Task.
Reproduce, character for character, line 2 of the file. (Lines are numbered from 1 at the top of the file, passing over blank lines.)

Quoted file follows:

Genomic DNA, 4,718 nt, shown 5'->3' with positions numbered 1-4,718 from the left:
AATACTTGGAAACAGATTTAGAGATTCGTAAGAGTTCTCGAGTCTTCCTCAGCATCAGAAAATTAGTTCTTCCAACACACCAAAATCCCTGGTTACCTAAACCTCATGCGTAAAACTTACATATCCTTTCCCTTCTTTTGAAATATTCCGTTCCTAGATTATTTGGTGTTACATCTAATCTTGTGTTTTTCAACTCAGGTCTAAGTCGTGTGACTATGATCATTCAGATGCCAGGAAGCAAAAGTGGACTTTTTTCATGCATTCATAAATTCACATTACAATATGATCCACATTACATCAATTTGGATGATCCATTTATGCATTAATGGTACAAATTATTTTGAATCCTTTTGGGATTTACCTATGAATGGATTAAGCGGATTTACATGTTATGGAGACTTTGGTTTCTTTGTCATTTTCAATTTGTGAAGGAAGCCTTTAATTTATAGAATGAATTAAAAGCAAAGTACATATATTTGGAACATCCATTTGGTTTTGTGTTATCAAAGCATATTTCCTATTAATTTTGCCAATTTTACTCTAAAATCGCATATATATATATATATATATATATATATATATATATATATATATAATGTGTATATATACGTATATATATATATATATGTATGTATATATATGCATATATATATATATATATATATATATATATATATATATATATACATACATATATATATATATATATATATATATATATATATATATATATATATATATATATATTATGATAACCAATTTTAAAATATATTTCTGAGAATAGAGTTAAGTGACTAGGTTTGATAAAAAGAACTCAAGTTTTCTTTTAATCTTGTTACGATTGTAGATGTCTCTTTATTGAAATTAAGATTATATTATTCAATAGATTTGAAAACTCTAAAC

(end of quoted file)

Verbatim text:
AATACTTGGAAACAGATTTAGAGATTCGTAAGAGTTCTCGAGTCTTCCTCAGCATCAGAAAATTAGTTCTTCCAACACACCAAAATCCCTGGTTACCTAAACCTCATGCGTAAAACTTACATATCCTTTCCCTTCTTTTGAAATATTCCGTTCCTAGATTATTTGGTGTTACATCTAATCTTGTGTTTTTCAACTCAGGTCTAAGTCGTGTGACTATGATCATTCAGATGCCAGGAAGCAAAAGTGGACTTTTTTCATGCATTCATAAATTCACATTACAATATGATCCACATTACATCAATTTGGATGATCCATTTATGCATTAATGGTACAAATTATTTTGAATCCTTTTGGGATTTACCTATGAATGGATTAAGCGGATTTACATGTTATGGAGACTTTGGTTTCTTTGTCATTTTCAATTTGTGAAGGAAGCCTTTAATTTATAGAATGAATTAAAAGCAAAGTACATATATTTGGAACATCCATTTGGTTTTGTGTTATCAAAGCATATTTCCTATTAATTTTGCCAATTTTACTCTAAAATCGCATATATATATATATATATATATATATATATATATATATATATATAATGTGTATATATACGTATATATATATATATATGTATGTATATATATGCATATATATATATATATATATATATATATATATATATATATATACATACATATATATATATATATATATATATATATATATATATATATATATATATATATATATTATGATAACCAATTTTAAAATATATTTCTGAGAATAGAGTTAAGTGACTAGGTTTGATAAAAAGAACTCAAGTTTTCTTTTAATCTTGTTACGATTGTAGATGTCTCTTTATTGAAATTAAGATTATATTATTCAATAGATTTGAAAACTCTAAAC